Rep. Gary Mohr.

Republicans in the legislature have released their state spending plans for the budgeting year that begins July 1, 2023. House Republicans propose a 1.8% overall increase in general state spending.

House Appropriations Committee chairman Gary Mohr of Bettendorf said it includes a $31 million increase in spending at the state-supported universities and community colleges.

“We want to cut taxes, but yet we want to provide services to the people of Iowa, but we want to do it in an ongoing, sustainable way,” Mohr said, “and this is doable.”

The House GOP budget plan also includes $19 million extra for public schools to hire bus drivers, cooks and other staff.

“We’re doing some other things within the budget with other investments on worker training, other things like that to make sure that we’re trying to address this workforce shortage that we’re seeing across the state,” said House Speaker Pat Grassley, a Republican from New Hartford.

Republicans in the Senate are proposing a state spending increase of a little less than 1%. Senate Republican Leader Jack Whitver of Ankeny said overall budget negotiations are starting far earlier than usual, alongside debates on tax policy and last week’s decision that set the level of state spending on public K-12 schools.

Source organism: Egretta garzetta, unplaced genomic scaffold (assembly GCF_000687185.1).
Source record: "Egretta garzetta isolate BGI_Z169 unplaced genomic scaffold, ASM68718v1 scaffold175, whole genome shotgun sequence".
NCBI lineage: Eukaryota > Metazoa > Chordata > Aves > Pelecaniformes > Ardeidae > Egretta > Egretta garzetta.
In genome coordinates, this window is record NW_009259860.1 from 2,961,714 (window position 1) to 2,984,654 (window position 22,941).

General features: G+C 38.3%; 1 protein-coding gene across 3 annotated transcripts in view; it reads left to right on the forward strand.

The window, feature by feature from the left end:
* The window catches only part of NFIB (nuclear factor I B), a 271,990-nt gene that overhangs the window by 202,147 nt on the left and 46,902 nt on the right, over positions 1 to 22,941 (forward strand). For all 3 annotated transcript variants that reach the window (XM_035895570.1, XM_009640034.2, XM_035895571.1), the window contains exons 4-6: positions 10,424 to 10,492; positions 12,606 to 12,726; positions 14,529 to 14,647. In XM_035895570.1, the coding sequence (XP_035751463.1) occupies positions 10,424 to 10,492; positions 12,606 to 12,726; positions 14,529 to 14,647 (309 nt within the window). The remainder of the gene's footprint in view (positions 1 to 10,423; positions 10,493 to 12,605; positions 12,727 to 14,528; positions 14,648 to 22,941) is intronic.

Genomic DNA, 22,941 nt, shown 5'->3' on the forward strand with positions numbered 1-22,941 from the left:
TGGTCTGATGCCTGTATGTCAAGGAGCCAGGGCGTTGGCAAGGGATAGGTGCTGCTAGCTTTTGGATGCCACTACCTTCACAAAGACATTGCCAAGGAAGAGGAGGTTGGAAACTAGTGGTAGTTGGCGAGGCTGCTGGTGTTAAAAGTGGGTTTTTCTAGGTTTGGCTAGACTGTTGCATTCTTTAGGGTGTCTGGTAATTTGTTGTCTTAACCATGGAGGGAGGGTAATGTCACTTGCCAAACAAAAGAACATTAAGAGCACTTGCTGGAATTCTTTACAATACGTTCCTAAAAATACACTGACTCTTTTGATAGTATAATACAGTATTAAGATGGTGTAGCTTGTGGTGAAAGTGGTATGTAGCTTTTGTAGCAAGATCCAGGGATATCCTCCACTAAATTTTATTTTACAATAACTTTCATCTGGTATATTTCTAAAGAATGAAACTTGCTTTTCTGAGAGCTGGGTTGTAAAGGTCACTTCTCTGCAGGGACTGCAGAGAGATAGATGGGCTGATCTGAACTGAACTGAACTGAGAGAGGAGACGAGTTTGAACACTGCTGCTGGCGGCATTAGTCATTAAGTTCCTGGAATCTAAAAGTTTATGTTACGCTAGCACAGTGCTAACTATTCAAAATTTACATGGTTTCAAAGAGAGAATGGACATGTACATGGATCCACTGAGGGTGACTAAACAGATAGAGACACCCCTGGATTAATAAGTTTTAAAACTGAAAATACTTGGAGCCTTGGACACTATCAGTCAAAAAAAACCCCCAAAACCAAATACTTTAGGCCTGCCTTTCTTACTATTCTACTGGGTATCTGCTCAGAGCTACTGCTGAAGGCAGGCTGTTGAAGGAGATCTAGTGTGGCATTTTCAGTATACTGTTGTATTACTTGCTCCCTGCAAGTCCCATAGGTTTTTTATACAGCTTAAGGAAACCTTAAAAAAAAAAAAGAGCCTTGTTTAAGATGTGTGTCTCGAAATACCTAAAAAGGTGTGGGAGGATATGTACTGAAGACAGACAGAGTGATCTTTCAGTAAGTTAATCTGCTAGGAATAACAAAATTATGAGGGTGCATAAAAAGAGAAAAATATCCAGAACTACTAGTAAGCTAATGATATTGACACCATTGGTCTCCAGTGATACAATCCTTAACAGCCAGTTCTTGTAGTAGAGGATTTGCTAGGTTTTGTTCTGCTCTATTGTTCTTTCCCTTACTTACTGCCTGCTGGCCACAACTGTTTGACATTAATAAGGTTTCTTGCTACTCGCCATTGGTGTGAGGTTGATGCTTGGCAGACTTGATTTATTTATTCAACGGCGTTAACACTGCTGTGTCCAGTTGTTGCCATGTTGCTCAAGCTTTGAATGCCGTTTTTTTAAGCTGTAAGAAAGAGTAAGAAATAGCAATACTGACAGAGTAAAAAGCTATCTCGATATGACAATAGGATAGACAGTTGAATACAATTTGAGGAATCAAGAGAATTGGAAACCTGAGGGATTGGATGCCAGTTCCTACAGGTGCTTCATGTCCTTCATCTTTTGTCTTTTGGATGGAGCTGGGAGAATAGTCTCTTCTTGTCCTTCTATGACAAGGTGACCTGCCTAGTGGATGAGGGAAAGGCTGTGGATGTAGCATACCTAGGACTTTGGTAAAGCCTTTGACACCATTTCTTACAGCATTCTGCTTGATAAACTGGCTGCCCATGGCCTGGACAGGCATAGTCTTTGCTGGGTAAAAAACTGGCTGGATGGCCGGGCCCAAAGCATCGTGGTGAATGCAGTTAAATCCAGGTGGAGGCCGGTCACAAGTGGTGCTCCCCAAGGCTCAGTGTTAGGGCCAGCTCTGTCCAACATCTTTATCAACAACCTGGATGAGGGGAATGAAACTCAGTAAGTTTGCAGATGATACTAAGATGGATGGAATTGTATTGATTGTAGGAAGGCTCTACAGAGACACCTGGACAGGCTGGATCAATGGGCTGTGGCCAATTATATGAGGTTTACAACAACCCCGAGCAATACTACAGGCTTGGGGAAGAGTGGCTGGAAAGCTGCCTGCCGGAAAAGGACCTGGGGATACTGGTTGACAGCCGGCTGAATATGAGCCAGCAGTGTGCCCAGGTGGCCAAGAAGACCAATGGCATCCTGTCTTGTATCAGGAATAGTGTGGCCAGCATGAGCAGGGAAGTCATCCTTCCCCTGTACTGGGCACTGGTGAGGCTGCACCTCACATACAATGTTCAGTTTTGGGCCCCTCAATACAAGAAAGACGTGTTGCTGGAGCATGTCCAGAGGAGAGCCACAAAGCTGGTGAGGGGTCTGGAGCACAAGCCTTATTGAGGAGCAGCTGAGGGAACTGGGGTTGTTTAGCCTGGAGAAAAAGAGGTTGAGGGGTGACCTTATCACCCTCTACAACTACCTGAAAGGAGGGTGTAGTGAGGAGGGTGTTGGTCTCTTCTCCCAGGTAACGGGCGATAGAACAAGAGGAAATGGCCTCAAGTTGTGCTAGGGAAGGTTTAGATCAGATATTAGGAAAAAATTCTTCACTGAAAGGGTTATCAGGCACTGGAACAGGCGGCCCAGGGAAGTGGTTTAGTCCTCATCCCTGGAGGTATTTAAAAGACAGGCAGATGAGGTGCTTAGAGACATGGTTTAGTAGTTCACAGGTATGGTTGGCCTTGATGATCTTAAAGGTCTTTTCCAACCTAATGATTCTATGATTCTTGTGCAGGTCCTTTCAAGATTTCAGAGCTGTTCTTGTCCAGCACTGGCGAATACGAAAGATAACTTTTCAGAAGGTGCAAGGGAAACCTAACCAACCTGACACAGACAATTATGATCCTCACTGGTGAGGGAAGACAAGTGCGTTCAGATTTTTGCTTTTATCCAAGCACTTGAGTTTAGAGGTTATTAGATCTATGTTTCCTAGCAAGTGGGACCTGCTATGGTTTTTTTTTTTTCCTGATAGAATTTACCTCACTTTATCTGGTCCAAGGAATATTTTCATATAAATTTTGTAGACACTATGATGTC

“It’s a budget that does what I’ve said for a long time which is allow us enough room to continue to invest in priorities, while continuing to work on the tax reforms that we’ve been doing,” Whitver said.

Senate Democratic Leader Zach Wahls called these spending levels are inadequate.

“(Republicans) been really clear that they want to do this huge tax cut that’s primarily going to benefit the wealthy,” Wahls said, “and they’re willing to cut or underfund state services to pay for it.”

Wahls said increased state spending on higher education is critical and he points to the waiting lists at Kirkwood Community College for health-care related training.